Continuing our series of Case Studies relevant to the Langley Sustainable Urban Extension (SUE) Parc Hadau is an innovative net-zero-carbon housing scheme in Wales that will be built from cross-laminated timber and be powered by renewable energy. Designed by Loyn & Co and landscape architects Farrer Huxley for Developer Sero Homes, the Parc Hadau neighbourhood comprises 35 eco-friendly dwellings on a scrubland site in Pontardawe.
The homes will have a net-zero-embodied-carbon primary structure, use passive design, with renewable energy technologies to generate enough electricity to power the scheme. The residents of Parc Hadau will pay no energy bills because the development will use a mixture of renewable energy technologies to generate enough clean electricity to power its homes over the year. When Parc Hadau needs to draw on electricity from the grid, such as on cold winter nights, Sero will measure the carbon intensity of the imported electricity and later export enough clean energy in return to balance the overall carbon emissions.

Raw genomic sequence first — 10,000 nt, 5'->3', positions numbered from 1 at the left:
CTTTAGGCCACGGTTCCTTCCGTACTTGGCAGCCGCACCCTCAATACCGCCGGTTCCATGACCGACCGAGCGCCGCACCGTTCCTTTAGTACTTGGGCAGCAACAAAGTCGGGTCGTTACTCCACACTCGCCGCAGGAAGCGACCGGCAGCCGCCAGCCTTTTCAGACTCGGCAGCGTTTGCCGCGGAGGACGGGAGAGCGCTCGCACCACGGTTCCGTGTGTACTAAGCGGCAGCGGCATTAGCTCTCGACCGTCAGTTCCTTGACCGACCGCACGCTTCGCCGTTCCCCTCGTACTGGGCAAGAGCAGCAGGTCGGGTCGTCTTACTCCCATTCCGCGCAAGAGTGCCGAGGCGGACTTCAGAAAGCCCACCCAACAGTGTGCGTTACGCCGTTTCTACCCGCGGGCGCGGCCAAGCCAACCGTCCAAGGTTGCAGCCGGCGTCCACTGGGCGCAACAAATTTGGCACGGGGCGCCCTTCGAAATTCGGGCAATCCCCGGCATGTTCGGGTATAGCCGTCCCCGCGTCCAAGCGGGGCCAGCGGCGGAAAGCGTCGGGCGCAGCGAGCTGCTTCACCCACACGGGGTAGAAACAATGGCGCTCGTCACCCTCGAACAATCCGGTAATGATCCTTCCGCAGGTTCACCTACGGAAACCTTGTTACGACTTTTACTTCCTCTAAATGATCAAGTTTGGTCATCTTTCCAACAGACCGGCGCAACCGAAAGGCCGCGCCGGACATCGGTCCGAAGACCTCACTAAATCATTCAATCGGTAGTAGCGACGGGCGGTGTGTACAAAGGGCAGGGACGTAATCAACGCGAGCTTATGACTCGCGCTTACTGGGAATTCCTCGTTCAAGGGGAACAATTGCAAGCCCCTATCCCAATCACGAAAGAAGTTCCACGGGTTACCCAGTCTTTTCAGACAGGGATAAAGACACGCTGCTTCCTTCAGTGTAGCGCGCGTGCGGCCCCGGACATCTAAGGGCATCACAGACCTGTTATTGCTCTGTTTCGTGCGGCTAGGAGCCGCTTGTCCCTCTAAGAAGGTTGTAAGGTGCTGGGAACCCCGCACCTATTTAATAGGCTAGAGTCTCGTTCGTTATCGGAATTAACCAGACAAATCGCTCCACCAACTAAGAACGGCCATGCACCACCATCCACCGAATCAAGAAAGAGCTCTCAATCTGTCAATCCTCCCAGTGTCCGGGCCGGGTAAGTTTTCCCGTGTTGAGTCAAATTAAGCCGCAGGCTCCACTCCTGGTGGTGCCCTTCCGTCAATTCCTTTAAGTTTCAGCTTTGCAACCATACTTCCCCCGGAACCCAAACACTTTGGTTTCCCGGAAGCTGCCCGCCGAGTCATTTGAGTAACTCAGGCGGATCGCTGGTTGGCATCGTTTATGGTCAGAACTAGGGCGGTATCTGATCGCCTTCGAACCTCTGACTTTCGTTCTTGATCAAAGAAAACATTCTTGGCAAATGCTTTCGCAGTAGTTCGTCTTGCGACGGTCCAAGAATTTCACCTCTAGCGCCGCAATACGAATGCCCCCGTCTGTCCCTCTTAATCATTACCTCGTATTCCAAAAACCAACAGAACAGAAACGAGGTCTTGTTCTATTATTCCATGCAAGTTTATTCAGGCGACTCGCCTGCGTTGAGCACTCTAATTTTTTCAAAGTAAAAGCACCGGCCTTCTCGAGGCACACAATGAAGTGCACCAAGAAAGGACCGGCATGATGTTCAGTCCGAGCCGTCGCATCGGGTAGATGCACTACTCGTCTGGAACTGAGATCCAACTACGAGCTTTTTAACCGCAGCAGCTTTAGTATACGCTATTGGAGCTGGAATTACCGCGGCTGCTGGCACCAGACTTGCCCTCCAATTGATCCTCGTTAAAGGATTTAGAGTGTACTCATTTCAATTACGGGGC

Sero Homes, which was founded in Wales two years ago, said Parc Hadau provides high-quality, affordable housing through long-term index-linked leases. It will also be the first scheme to meet the UK Green Building Council’s (UKGBC) definition of net zero carbon by tracking the development’s energy use and carbon emissions in real time.
James Williams, the managing director of Sero Homes, said: “The principles underpinning our vision for housing are simple – people’s homes should minimise the harm done to our planet and they shouldn’t cost the earth to run.”
Park Hadau is set to begin construction later in 2020, with residents expected to move in during Summer 2021. Once complete, it will comprise 11 two-bed homes, 22 three-bed homes and two four-bed homes, alongside a large communal garden and a community building for both residents and locals
Parc Hadau is an example of a small specialist development. There is no reason such types of project, built by smaller building companies, and designed by specialist eco-architectural and landscaping teams, cannot contribute to large SUEs like Langley; and in so doing they will contribute to Birmingham’s policy of securing the highest standards of sustainable design.